On September 20, 2011, the Ministry of Community Development, Youth and Sports (MCYS) announced a new Enabling Masterplan for 2012-2016, which will serve as the national roadmap for the development of programmes and services for persons with disabilities over that period. This Masterplan will endeavour to identify the needs of persons with disabilities at every phase of life, and see where there are gaps in the current landscape.
The Centre for Enabling Living (CEL, website at www.cel.sg) was conceived by MCYS as part of the national care network to coordinate care for persons needing care, and is the secretariat for the Enabling Masterplan.
I read the information on CEL’s website, but was disappointed to discover that other than the Mental Capacity Act, there appears to be no provision whatsoever for proper structural support for persons suffering from mental illness and their caregivers.
Mental illness, like a physical illness, can be disabling. Person with mental illness are just as entitled to support as persons with a serious physical illness. This is what is required for an inclusive society.
When I wrote to CEL two weeks ago, it seemed that no one there wanted to give me an answer. I also raised this issue with the Acting-Minister for Community Development, Youth and Sports. As expected, no answer was given.
I then called up CEL’s operations manager, and he told me that my request has to be cleared with the bosses “up there”.
In his first speech in the new Parliament, the Prime Minister assured all Singaporeans that no one will be left behind. The Government has also pledged to be more open and to engage Singaporeans. Yet it is so difficult to get answers and support for the mentally and their caregivers. Why?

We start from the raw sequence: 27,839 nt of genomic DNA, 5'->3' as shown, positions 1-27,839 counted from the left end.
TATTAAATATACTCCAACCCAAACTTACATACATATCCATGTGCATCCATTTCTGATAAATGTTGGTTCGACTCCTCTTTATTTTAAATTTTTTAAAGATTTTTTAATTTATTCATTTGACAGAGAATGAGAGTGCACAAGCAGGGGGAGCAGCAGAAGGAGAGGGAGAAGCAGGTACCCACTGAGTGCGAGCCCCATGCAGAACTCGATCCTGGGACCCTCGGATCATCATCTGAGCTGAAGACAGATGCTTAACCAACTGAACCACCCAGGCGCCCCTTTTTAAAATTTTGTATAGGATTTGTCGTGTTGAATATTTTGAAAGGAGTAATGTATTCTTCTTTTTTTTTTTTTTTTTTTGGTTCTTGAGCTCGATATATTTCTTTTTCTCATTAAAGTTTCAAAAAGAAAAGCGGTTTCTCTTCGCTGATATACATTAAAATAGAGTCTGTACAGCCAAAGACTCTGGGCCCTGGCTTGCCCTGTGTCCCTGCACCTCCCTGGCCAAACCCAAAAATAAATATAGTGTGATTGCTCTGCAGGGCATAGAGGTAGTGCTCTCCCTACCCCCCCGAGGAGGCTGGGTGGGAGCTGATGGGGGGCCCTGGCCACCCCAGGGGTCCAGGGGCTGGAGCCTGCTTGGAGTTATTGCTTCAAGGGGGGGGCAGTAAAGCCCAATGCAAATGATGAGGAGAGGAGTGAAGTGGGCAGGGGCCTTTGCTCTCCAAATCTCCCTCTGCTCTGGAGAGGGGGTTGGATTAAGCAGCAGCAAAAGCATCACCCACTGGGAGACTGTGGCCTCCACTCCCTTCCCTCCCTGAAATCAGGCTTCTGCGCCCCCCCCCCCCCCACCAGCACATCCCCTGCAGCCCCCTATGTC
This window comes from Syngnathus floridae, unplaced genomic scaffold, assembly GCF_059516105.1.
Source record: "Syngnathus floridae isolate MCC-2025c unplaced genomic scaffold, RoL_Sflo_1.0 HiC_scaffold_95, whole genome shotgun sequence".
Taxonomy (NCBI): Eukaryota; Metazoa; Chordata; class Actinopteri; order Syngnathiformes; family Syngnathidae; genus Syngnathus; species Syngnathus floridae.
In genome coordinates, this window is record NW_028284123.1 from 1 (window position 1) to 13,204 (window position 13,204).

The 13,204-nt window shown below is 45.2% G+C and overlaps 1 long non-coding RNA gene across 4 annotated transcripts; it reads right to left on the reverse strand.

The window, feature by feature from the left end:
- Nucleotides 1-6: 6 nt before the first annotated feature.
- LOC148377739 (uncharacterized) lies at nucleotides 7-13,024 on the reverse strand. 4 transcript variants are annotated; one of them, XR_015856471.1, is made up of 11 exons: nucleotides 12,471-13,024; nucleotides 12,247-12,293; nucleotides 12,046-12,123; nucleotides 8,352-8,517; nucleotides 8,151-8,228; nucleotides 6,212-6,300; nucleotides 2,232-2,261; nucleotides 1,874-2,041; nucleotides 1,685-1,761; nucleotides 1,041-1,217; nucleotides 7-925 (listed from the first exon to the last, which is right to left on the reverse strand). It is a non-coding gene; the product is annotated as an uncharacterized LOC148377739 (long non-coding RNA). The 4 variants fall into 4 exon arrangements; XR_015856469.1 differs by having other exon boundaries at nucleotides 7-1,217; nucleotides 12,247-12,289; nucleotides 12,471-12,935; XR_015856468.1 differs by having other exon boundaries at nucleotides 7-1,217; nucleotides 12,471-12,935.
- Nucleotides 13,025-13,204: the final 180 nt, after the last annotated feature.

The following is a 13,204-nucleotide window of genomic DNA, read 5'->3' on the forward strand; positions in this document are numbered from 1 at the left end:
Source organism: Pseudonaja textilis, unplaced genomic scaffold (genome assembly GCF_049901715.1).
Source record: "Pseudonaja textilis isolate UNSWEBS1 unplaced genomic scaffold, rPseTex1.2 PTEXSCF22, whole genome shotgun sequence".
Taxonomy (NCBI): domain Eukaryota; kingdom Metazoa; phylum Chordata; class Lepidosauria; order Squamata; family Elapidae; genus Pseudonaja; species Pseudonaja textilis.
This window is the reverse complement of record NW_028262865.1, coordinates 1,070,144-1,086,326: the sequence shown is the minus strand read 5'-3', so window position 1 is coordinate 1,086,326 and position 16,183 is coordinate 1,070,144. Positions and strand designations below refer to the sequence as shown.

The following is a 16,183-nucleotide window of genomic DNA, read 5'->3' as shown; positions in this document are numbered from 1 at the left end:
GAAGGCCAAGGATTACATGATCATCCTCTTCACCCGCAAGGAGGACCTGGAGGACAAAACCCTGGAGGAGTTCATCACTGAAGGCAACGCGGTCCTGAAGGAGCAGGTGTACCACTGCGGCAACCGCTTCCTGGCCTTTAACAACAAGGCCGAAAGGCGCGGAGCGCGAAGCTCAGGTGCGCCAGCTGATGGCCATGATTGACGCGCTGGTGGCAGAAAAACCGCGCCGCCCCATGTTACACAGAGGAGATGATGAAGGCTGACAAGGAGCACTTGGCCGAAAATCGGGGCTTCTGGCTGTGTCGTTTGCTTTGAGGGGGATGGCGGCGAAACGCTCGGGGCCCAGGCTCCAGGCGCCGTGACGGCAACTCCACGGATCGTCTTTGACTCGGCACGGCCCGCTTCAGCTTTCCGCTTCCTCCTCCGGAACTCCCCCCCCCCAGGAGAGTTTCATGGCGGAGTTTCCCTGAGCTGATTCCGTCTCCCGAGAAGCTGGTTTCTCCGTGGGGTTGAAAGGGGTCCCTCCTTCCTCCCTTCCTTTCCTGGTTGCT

It is little wonder then that Singaporeans are airing their hardships, frustrations and problems on the internet, because they feel their voices are not being heard. Under the PS21 Programme (Public Service 21), government agencies are supposed to reply to within 3-5 working days. I don’t see this happening.
The Government has to understand that people who are seriously ill are frustrated and distressed, and feel hopeless. This unhappiness often spills over to their caregivers as well.
I would therefore like to know if there are plans to provide a good structural support system for caregivers of the mentally ill and their afflicted loved ones, in the Enabling Masterplan for 2012-2016.
A secondary question: will psychiatric patients and their caregivers be represented on the three sub-commitees under the Enabling Masterplan? And if so, who would represent us?
Hearing from people who have walked this road and embarked on this journey will enable the Government to fully understand the struggles and growing needs faced by the mentally ill and their families, in their lonely and isolated lives. It seems that persons with physical disabilities are represented on the Enabling Masterplan sub-committees, but I have not heard of anyone representing psychiatric patients and their caregivers.
Singapore can only become an inclusive society if it looks after ALL sectors of the population.
Raymond Anthony Fernando